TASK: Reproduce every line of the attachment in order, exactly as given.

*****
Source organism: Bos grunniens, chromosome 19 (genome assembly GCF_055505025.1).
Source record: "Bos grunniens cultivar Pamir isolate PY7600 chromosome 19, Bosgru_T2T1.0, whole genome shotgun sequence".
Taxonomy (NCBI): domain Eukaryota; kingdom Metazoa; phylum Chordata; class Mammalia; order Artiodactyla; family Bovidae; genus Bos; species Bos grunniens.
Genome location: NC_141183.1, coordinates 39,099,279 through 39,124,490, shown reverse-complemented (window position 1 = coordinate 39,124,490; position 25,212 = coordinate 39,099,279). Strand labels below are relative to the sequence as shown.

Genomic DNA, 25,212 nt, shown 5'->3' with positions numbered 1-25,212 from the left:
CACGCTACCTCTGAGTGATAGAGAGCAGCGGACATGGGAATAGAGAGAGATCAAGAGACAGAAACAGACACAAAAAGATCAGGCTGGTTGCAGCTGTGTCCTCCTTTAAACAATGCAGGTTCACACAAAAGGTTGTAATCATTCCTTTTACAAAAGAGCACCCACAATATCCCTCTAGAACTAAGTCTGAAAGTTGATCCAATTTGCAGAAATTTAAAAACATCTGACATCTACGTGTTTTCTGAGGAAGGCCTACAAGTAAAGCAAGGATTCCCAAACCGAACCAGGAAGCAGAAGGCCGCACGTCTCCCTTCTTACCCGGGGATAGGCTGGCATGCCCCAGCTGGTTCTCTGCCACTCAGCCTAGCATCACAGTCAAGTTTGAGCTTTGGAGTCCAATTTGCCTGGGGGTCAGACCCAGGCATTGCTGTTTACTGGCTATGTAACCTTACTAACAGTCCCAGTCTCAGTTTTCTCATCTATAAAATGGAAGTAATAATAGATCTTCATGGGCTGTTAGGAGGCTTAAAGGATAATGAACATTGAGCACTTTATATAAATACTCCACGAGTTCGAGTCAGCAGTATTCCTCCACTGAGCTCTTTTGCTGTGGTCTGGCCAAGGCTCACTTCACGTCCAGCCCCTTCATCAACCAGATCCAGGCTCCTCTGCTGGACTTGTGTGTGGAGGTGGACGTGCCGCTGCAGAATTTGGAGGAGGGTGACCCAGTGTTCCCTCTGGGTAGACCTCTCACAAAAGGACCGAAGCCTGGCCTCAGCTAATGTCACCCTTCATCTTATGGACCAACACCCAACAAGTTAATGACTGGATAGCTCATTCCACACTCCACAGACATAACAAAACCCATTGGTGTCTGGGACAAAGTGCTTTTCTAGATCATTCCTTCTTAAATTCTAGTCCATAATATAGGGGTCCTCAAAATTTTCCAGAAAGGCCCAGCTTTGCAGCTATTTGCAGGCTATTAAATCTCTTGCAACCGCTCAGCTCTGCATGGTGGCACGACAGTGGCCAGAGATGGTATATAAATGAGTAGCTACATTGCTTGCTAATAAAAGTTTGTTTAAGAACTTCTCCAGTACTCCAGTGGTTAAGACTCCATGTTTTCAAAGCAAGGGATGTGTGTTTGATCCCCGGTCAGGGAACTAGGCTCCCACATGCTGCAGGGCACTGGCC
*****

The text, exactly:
Source organism: Bos grunniens, chromosome 19 (genome assembly GCF_055505025.1).
Source record: "Bos grunniens cultivar Pamir isolate PY7600 chromosome 19, Bosgru_T2T1.0, whole genome shotgun sequence".
Taxonomy (NCBI): domain Eukaryota; kingdom Metazoa; phylum Chordata; class Mammalia; order Artiodactyla; family Bovidae; genus Bos; species Bos grunniens.
Genome location: NC_141183.1, coordinates 39,099,279 through 39,124,490, shown reverse-complemented (window position 1 = coordinate 39,124,490; position 25,212 = coordinate 39,099,279). Strand labels below are relative to the sequence as shown.

Genomic DNA, 25,212 nt, shown 5'->3' with positions numbered 1-25,212 from the left:
CACGCTACCTCTGAGTGATAGAGAGCAGCGGACATGGGAATAGAGAGAGATCAAGAGACAGAAACAGACACAAAAAGATCAGGCTGGTTGCAGCTGTGTCCTCCTTTAAACAATGCAGGTTCACACAAAAGGTTGTAATCATTCCTTTTACAAAAGAGCACCCACAATATCCCTCTAGAACTAAGTCTGAAAGTTGATCCAATTTGCAGAAATTTAAAAACATCTGACATCTACGTGTTTTCTGAGGAAGGCCTACAAGTAAAGCAAGGATTCCCAAACCGAACCAGGAAGCAGAAGGCCGCACGTCTCCCTTCTTACCCGGGGATAGGCTGGCATGCCCCAGCTGGTTCTCTGCCACTCAGCCTAGCATCACAGTCAAGTTTGAGCTTTGGAGTCCAATTTGCCTGGGGGTCAGACCCAGGCATTGCTGTTTACTGGCTATGTAACCTTACTAACAGTCCCAGTCTCAGTTTTCTCATCTATAAAATGGAAGTAATAATAGATCTTCATGGGCTGTTAGGAGGCTTAAAGGATAATGAACATTGAGCACTTTATATAAATACTCCACGAGTTCGAGTCAGCAGTATTCCTCCACTGAGCTCTTTTGCTGTGGTCTGGCCAAGGCTCACTTCACGTCCAGCCCCTTCATCAACCAGATCCAGGCTCCTCTGCTGGACTTGTGTGTGGAGGTGGACGTGCCGCTGCAGAATTTGGAGGAGGGTGACCCAGTGTTCCCTCTGGGTAGACCTCTCACAAAAGGACCGAAGCCTGGCCTCAGCTAATGTCACCCTTCATCTTATGGACCAACACCCAACAAGTTAATGACTGGATAGCTCATTCCACACTCCACAGACATAACAAAACCCATTGGTGTCTGGGACAAAGTGCTTTTCTAGATCATTCCTTCTTAAATTCTAGTCCATAATATAGGGGTCCTCAAAATTTTCCAGAAAGGCCCAGCTTTGCAGCTATTTGCAGGCTATTAAATCTCTTGCAACCGCTCAGCTCTGCATGGTGGCACGACAGTGGCCAGAGATGGTATATAAATGAGTAGCTACATTGCTTGCTAATAAAAGTTTGTTTAAGAACTTCTCCAGTACTCCAGTGGTTAAGACTCCATGTTTTCAAAGCAAGGGATGTGTGTTTGATCCCCGGTCAGGGAACTAGGCTCCCACATGCTGCAGGGCACTGGCC